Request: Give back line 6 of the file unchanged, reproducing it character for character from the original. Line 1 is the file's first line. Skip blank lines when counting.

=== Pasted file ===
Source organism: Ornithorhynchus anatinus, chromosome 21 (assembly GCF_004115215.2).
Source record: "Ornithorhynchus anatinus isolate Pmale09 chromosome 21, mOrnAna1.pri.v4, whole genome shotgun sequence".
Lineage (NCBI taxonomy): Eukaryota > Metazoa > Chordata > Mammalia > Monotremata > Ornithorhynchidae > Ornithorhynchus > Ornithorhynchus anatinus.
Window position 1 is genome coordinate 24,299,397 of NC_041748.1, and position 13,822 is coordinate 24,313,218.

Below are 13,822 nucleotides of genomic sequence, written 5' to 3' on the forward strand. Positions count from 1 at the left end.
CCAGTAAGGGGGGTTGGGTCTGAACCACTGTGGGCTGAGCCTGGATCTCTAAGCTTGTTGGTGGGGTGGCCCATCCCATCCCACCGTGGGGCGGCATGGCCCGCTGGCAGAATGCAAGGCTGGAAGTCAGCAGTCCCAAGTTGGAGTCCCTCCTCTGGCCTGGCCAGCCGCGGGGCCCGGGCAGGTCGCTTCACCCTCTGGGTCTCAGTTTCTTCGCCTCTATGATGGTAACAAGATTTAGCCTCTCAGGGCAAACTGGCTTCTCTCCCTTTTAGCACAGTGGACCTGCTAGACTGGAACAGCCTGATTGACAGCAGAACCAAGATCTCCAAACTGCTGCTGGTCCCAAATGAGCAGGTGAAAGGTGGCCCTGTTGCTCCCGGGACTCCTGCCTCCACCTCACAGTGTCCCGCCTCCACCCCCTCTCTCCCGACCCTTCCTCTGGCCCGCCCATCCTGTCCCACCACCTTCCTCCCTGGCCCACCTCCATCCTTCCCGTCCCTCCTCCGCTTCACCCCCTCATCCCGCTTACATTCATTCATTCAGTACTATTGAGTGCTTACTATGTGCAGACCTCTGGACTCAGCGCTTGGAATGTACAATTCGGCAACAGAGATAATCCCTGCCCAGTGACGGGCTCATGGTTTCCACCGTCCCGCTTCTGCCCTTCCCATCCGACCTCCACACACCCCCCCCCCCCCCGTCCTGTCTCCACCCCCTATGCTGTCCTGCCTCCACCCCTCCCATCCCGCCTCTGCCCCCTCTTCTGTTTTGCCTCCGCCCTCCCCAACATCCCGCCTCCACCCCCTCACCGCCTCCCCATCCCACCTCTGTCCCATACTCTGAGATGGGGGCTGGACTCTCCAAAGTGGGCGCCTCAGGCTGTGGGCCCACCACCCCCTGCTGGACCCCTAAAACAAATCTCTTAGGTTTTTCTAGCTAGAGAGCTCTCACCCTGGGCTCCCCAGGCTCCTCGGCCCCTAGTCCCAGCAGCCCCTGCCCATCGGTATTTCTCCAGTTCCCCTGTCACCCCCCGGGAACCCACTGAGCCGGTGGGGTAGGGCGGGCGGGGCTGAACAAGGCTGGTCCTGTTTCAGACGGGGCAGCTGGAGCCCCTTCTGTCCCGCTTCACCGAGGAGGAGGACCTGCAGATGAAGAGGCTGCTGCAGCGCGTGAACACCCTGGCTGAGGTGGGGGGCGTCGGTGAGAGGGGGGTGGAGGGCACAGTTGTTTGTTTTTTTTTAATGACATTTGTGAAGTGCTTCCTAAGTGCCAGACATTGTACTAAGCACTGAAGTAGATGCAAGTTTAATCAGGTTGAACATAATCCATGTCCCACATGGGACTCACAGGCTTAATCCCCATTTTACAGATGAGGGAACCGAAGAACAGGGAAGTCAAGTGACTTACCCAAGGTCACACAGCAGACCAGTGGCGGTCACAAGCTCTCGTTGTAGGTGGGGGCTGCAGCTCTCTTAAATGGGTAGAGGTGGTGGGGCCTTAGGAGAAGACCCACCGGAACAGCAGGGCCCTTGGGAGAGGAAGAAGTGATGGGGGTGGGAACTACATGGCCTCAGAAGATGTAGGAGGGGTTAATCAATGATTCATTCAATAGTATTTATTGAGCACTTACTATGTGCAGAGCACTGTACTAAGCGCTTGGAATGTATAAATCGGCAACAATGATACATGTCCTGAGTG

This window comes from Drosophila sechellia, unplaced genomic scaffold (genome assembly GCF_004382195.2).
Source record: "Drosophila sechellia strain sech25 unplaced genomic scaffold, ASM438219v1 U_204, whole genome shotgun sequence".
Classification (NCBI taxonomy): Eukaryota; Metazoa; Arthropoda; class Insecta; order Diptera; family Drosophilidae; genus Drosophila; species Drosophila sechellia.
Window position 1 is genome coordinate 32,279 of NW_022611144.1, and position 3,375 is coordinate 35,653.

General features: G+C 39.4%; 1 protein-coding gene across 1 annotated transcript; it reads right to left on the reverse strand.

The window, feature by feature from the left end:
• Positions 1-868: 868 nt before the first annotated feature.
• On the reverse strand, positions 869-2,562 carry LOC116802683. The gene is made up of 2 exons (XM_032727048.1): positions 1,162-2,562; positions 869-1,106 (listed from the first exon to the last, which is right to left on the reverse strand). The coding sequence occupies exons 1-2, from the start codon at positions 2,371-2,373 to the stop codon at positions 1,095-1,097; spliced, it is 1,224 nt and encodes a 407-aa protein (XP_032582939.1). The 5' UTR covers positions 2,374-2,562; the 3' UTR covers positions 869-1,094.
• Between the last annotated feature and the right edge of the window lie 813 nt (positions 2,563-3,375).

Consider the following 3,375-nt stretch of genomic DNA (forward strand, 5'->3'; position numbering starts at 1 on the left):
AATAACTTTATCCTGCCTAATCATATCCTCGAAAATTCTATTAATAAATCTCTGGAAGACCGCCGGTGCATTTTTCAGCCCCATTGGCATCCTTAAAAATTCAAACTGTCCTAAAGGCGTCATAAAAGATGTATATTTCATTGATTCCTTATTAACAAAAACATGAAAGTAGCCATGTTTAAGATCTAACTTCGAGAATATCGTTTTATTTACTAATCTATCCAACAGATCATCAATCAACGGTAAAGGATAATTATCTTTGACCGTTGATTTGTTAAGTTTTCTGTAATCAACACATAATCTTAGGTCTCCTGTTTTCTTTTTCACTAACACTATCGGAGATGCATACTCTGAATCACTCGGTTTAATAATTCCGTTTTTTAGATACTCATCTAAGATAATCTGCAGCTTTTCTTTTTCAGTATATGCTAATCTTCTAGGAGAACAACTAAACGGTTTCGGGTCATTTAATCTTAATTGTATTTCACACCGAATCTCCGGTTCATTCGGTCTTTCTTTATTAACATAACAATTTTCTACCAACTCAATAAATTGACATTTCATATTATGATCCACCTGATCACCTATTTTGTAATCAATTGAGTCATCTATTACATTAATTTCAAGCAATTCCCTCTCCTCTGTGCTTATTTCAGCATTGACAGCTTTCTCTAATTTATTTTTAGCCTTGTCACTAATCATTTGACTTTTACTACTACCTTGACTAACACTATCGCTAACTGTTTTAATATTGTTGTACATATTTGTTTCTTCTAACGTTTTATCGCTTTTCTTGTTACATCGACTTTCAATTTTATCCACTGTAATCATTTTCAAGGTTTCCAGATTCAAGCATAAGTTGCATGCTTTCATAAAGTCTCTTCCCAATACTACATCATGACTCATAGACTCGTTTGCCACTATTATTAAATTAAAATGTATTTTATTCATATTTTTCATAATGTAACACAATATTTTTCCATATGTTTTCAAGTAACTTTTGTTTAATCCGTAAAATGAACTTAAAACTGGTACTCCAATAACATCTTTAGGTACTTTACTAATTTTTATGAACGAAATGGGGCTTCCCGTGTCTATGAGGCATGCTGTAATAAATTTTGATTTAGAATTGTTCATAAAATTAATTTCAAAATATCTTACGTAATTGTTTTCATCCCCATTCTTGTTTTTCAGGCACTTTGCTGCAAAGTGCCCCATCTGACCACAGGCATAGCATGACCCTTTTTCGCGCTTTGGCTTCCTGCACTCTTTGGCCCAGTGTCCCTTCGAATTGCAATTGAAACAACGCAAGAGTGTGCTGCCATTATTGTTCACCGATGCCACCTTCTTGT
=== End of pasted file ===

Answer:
CCAGTAAGGGGGGTTGGGTCTGAACCACTGTGGGCTGAGCCTGGATCTCTAAGCTTGTTGGTGGGGTGGCCCATCCCATCCCACCGTGGGGCGGCATGGCCCGCTGGCAGAATGCAAGGCTGGAAGTCAGCAGTCCCAAGTTGGAGTCCCTCCTCTGGCCTGGCCAGCCGCGGGGCCCGGGCAGGTCGCTTCACCCTCTGGGTCTCAGTTTCTTCGCCTCTATGATGGTAACAAGATTTAGCCTCTCAGGGCAAACTGGCTTCTCTCCCTTTTAGCACAGTGGACCTGCTAGACTGGAACAGCCTGATTGACAGCAGAACCAAGATCTCCAAACTGCTGCTGGTCCCAAATGAGCAGGTGAAAGGTGGCCCTGTTGCTCCCGGGACTCCTGCCTCCACCTCACAGTGTCCCGCCTCCACCCCCTCTCTCCCGACCCTTCCTCTGGCCCGCCCATCCTGTCCCACCACCTTCCTCCCTGGCCCACCTCCATCCTTCCCGTCCCTCCTCCGCTTCACCCCCTCATCCCGCTTACATTCATTCATTCAGTACTATTGAGTGCTTACTATGTGCAGACCTCTGGACTCAGCGCTTGGAATGTACAATTCGGCAACAGAGATAATCCCTGCCCAGTGACGGGCTCATGGTTTCCACCGTCCCGCTTCTGCCCTTCCCATCCGACCTCCACACACCCCCCCCCCCCCCGTCCTGTCTCCACCCCCTATGCTGTCCTGCCTCCACCCCTCCCATCCCGCCTCTGCCCCCTCTTCTGTTTTGCCTCCGCCCTCCCCAACATCCCGCCTCCACCCCCTCACCGCCTCCCCATCCCACCTCTGTCCCATACTCTGAGATGGGGGCTGGACTCTCCAAAGTGGGCGCCTCAGGCTGTGGGCCCACCACCCCCTGCTGGACCCCTAAAACAAATCTCTTAGGTTTTTCTAGCTAGAGAGCTCTCACCCTGGGCTCCCCAGGCTCCTCGGCCCCTAGTCCCAGCAGCCCCTGCCCATCGGTATTTCTCCAGTTCCCCTGTCACCCCCCGGGAACCCACTGAGCCGGTGGGGTAGGGCGGGCGGGGCTGAACAAGGCTGGTCCTGTTTCAGACGGGGCAGCTGGAGCCCCTTCTGTCCCGCTTCACCGAGGAGGAGGACCTGCAGATGAAGAGGCTGCTGCAGCGCGTGAACACCCTGGCTGAGGTGGGGGGCGTCGGTGAGAGGGGGGTGGAGGGCACAGTTGTTTGTTTTTTTTTAATGACATTTGTGAAGTGCTTCCTAAGTGCCAGACATTGTACTAAGCACTGAAGTAGATGCAAGTTTAATCAGGTTGAACATAATCCATGTCCCACATGGGACTCACAGGCTTAATCCCCATTTTACAGATGAGGGAACCGAAGAACAGGGAAGTCAAGTGACTTACCCAAGGTCACACAGCAGACCAGTGGCGGTCACAAGCTCTCGTTGTAGGTGGGGGCTGCAGCTCTCTTAAATGGGTAGAGGTGGTGGGGCCTTAGGAGAAGACCCACCGGAACAGCAGGGCCCTTGGGAGAGGAAGAAGTGATGGGGGTGGGAACTACATGGCCTCAGAAGATGTAGGAGGGGTTAATCAATGATTCATTCAATAGTATTTATTGAGCACTTACTATGTGCAGAGCACTGTACTAAGCGCTTGGAATGTATAAATCGGCAACAATGATACATGTCCTGAGTG